What if you could eat a healthy variety of meals and snacks all week without ever cooking, doing dishes, or even leaving home?
That's the concept behind Ultimate Foods, launched six months ago by Nick Harmeier and Rick McCracken.
The pair offers several weekly 20- and 25-meal plans delivered each Monday, ranging from $125 to $172.50. They provide small, medium, and large plans with an average of 1,850 calories per day for the middle size. The average daily breakdown includes 40 percent protein, 40 percent low-Glycemic carbs, and 20 percent fat.
It matches the convenience of fast food with solid nutritional values and creative home-cooked options.
"People are absolutely dependent on us," McCracken says. "Once you get accustomed to us, you get spoiled."
McCracken, who has a cooking background, oversees several qualified chefs working out of Whitton Farms Cannery. Every dish comes in a plastic black tray, clearly labeled with nutritional information, a "best by" date, and microwave instructions.
Ultimate Foods now also offers meals and snacks à la carte at 1 N. Main St. in Memphis. "Happy Meals That Won't Supersize You," a sign on the glass storefront window says. The small corner shop is open 8 a.m. to 8 p.m. Monday through Friday and 10 a.m. to 5 p.m. Saturday and Sunday.
The weekly plans include items like Good Morning Memphis (ground turkey, brown rice, egg whites, fat-free cheese, tomatoes, cilantro, jalapenos, and salsa), Rise And Grind (egg whites, turkey sausage links, and red potatoes), and Kickin' Jerk Chicken (sliced chicken breast, brown rice, pineapples, mandarin oranges, red pepper, and jerk sauce).
The pair discussed the idea for Ultimate Foods for a while, and one day McCracken called Harmeier with news: He'd put in two months' notice as a manager at a sit-down burger joint.
"What are you doing?" Harmeier says, recalling his reaction in mock anger.
Just days later, Harmeier, inspired by a Steve Jobs quote he happened upon on his smartphone, quit his job in business development.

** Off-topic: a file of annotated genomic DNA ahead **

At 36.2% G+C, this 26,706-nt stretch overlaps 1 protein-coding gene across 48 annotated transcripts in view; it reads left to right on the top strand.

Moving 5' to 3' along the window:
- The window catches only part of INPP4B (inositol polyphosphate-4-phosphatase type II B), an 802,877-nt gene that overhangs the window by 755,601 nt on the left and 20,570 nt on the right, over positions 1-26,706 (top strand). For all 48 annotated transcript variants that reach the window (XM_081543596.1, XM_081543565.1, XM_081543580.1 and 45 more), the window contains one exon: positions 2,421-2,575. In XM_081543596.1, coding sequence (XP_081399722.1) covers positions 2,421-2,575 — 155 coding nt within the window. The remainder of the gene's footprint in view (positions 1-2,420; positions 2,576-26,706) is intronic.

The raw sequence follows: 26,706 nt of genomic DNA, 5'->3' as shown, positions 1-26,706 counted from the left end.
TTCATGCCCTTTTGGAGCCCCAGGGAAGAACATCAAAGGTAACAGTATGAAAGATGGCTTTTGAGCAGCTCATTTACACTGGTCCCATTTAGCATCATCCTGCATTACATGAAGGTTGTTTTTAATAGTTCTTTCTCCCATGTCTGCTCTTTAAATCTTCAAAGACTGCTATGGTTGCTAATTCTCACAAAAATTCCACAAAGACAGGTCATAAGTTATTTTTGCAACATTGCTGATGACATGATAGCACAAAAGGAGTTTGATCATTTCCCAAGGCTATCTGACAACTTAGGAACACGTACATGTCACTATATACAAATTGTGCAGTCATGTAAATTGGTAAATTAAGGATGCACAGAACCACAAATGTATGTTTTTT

- Justin Fox Burks
With no outside investors, the two poured every penny of savings they had into the new venture. They bought $500 worth of food the first week and sold it for $800, and business has accelerated since. They currently are working to standardize their operations to open up multiple small storefronts across Memphis, and they hope to expand even further one day.
"Don't get me wrong, we want to be millionaires," Harmeier says. "But this is more or less a passion."
1 N. Main St. (654-6527)
While attending college in New York, Kelcie Allen became accustomed to eating at Chop't, a quick-and-easy salad franchise.
Back in Memphis, she longed for a similar option, leading her to create Lettuce Eat, set to open in Germantown by the end of March.
"Sometimes it's hard to make the right choice when you have to go to the store and buy everything. It's easier just to run through Chick-fil-A than to make something healthy for yourself," Allen says. "I got used to it in New York, so when I got home, I was like, 'Oh, man. What am I going to do?'"
Each choice on the simple 10-item menu comes in a salad or a wrap, with prices ranging from about $7 to $10.
"My favorite's the Southwestern," Allen says. "It's got a spicy chipotle ranch, avocado, corn, romaine lettuce, pepper jack cheese, and fried onions. It's really good."
Lettuce Eat also will offer a "build your own" wrap or salad for $6.99, including a choice of lettuce and four basic toppings. There are 57 ingredients, including six kinds of greens, produce, fruits, proteins, cheese, nuts, and "crunchies" like Chinese noodles, pita chips, and tortilla strips. All the dressings will be homemade.
The Lettuce Eat location is surrounded by offices, and Allen hopes to offer an alternative to fast food for business people on the go.
"We're definitely going to wait and see how this one does before we sign any leases, but we'd like to open five to 10 in the next five years," Allen says. "A couple more in Memphis, and then maybe Oxford or places like that."